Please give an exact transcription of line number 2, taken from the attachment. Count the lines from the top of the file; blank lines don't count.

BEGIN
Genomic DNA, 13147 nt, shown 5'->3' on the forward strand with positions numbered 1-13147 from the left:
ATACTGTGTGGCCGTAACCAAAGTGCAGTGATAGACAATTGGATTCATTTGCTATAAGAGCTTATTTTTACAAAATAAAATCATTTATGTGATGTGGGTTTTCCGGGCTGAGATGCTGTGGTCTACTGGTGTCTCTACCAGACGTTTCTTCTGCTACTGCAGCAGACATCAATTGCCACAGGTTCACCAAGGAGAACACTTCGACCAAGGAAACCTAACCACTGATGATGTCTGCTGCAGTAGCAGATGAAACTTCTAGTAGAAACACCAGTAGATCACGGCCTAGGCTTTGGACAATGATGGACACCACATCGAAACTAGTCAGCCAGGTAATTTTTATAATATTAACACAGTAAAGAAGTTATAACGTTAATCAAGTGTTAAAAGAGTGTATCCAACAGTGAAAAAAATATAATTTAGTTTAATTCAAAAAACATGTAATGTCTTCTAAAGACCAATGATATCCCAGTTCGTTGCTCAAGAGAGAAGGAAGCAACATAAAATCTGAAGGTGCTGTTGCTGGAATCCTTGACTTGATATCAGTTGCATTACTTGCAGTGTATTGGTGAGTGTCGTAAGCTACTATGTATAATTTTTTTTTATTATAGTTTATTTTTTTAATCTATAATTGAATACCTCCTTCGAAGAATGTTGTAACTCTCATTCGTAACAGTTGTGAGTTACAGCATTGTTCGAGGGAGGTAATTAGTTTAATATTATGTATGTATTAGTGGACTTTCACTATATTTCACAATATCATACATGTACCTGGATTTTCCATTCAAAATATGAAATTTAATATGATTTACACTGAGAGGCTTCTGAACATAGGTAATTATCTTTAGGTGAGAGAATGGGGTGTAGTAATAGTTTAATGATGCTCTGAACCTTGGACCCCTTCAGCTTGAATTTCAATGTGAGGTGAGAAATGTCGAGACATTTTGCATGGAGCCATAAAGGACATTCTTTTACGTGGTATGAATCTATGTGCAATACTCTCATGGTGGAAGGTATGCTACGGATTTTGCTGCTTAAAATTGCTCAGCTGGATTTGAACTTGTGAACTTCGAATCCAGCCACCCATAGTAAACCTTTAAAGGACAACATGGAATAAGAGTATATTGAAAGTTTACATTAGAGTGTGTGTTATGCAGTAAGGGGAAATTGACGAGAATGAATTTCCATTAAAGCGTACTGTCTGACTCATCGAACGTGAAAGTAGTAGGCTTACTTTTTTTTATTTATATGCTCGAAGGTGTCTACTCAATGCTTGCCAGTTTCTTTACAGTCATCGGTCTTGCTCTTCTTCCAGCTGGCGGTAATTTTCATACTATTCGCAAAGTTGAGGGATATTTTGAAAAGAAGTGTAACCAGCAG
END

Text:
ATACTGTGTGGCCGTAACCAAAGTGCAGTGATAGACAATTGGATTCATTTGCTATAAGAGCTTATTTTTACAAAATAAAATCATTTATGTGATGTGGGTTTTCCGGGCTGAGATGCTGTGGTCTACTGGTGTCTCTACCAGACGTTTCTTCTGCTACTGCAGCAGACATCAATTGCCACAGGTTCACCAAGGAGAACACTTCGACCAAGGAAACCTAACCACTGATGATGTCTGCTGCAGTAGCAGATGAAACTTCTAGTAGAAACACCAGTAGATCACGGCCTAGGCTTTGGACAATGATGGACACCACATCGAAACTAGTCAGCCAGGTAATTTTTATAATATTAACACAGTAAAGAAGTTATAACGTTAATCAAGTGTTAAAAGAGTGTATCCAACAGTGAAAAAAATATAATTTAGTTTAATTCAAAAAACATGTAATGTCTTCTAAAGACCAATGATATCCCAGTTCGTTGCTCAAGAGAGAAGGAAGCAACATAAAATCTGAAGGTGCTGTTGCTGGAATCCTTGACTTGATATCAGTTGCATTACTTGCAGTGTATTGGTGAGTGTCGTAAGCTACTATGTATAATTTTTTTTTATTATAGTTTATTTTTTTAATCTATAATTGAATACCTCCTTCGAAGAATGTTGTAACTCTCATTCGTAACAGTTGTGAGTTACAGCATTGTTCGAGGGAGGTAATTAGTTTAATATTATGTATGTATTAGTGGACTTTCACTATATTTCACAATATCATACATGTACCTGGATTTTCCATTCAAAATATGAAATTTAATATGATTTACACTGAGAGGCTTCTGAACATAGGTAATTATCTTTAGGTGAGAGAATGGGGTGTAGTAATAGTTTAATGATGCTCTGAACCTTGGACCCCTTCAGCTTGAATTTCAATGTGAGGTGAGAAATGTCGAGACATTTTGCATGGAGCCATAAAGGACATTCTTTTACGTGGTATGAATCTATGTGCAATACTCTCATGGTGGAAGGTATGCTACGGATTTTGCTGCTTAAAATTGCTCAGCTGGATTTGAACTTGTGAACTTCGAATCCAGCCACCCATAGTAAACCTTTAAAGGACAACATGGAATAAGAGTATATTGAAAGTTTACATTAGAGTGTGTGTTATGCAGTAAGGGGAAATTGACGAGAATGAATTTCCATTAAAGCGTACTGTCTGACTCATCGAACGTGAAAGTAGTAGGCTTACTTTTTTTTATTTATATGCTCGAAGGTGTCTACTCAATGCTTGCCAGTTTCTTTACAGTCATCGGTCTTGCTCTTCTTCCAGCTGGCGGTAATTTTCATACTATTCGCAAAGTTGAGGGATATTTTGAAAAGAAGTGTAACCAGCAG